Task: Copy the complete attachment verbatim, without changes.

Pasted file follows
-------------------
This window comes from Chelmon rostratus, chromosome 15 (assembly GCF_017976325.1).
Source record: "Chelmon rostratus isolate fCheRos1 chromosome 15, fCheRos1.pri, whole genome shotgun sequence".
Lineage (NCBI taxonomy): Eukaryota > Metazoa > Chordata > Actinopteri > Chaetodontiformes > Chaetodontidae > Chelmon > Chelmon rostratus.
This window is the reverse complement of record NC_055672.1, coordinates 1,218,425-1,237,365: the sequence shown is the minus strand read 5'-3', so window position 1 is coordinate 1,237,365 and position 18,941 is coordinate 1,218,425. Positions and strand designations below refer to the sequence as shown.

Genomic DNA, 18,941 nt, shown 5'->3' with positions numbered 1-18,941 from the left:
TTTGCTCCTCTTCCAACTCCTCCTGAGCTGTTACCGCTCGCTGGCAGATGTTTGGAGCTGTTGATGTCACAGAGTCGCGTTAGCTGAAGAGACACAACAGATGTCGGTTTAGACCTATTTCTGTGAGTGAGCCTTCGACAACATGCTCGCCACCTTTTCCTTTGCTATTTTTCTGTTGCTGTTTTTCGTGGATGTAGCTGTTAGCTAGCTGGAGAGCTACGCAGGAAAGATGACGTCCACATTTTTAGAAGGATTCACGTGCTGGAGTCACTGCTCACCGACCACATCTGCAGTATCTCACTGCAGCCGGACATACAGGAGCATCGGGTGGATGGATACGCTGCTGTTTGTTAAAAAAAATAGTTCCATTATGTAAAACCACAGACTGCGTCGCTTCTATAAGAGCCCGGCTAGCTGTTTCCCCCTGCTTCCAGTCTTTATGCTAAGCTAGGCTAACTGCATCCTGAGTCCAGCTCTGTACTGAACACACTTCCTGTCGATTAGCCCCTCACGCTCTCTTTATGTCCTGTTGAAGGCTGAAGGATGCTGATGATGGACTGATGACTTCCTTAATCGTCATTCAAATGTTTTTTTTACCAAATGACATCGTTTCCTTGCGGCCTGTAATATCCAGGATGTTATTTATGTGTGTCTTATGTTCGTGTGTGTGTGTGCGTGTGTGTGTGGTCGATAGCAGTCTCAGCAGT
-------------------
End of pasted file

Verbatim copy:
This window comes from Chelmon rostratus, chromosome 15 (assembly GCF_017976325.1).
Source record: "Chelmon rostratus isolate fCheRos1 chromosome 15, fCheRos1.pri, whole genome shotgun sequence".
Lineage (NCBI taxonomy): Eukaryota > Metazoa > Chordata > Actinopteri > Chaetodontiformes > Chaetodontidae > Chelmon > Chelmon rostratus.
This window is the reverse complement of record NC_055672.1, coordinates 1,218,425-1,237,365: the sequence shown is the minus strand read 5'-3', so window position 1 is coordinate 1,237,365 and position 18,941 is coordinate 1,218,425. Positions and strand designations below refer to the sequence as shown.

Genomic DNA, 18,941 nt, shown 5'->3' with positions numbered 1-18,941 from the left:
TTTGCTCCTCTTCCAACTCCTCCTGAGCTGTTACCGCTCGCTGGCAGATGTTTGGAGCTGTTGATGTCACAGAGTCGCGTTAGCTGAAGAGACACAACAGATGTCGGTTTAGACCTATTTCTGTGAGTGAGCCTTCGACAACATGCTCGCCACCTTTTCCTTTGCTATTTTTCTGTTGCTGTTTTTCGTGGATGTAGCTGTTAGCTAGCTGGAGAGCTACGCAGGAAAGATGACGTCCACATTTTTAGAAGGATTCACGTGCTGGAGTCACTGCTCACCGACCACATCTGCAGTATCTCACTGCAGCCGGACATACAGGAGCATCGGGTGGATGGATACGCTGCTGTTTGTTAAAAAAAATAGTTCCATTATGTAAAACCACAGACTGCGTCGCTTCTATAAGAGCCCGGCTAGCTGTTTCCCCCTGCTTCCAGTCTTTATGCTAAGCTAGGCTAACTGCATCCTGAGTCCAGCTCTGTACTGAACACACTTCCTGTCGATTAGCCCCTCACGCTCTCTTTATGTCCTGTTGAAGGCTGAAGGATGCTGATGATGGACTGATGACTTCCTTAATCGTCATTCAAATGTTTTTTTTACCAAATGACATCGTTTCCTTGCGGCCTGTAATATCCAGGATGTTATTTATGTGTGTCTTATGTTCGTGTGTGTGTGTGCGTGTGTGTGTGGTCGATAGCAGTCTCAGCAGT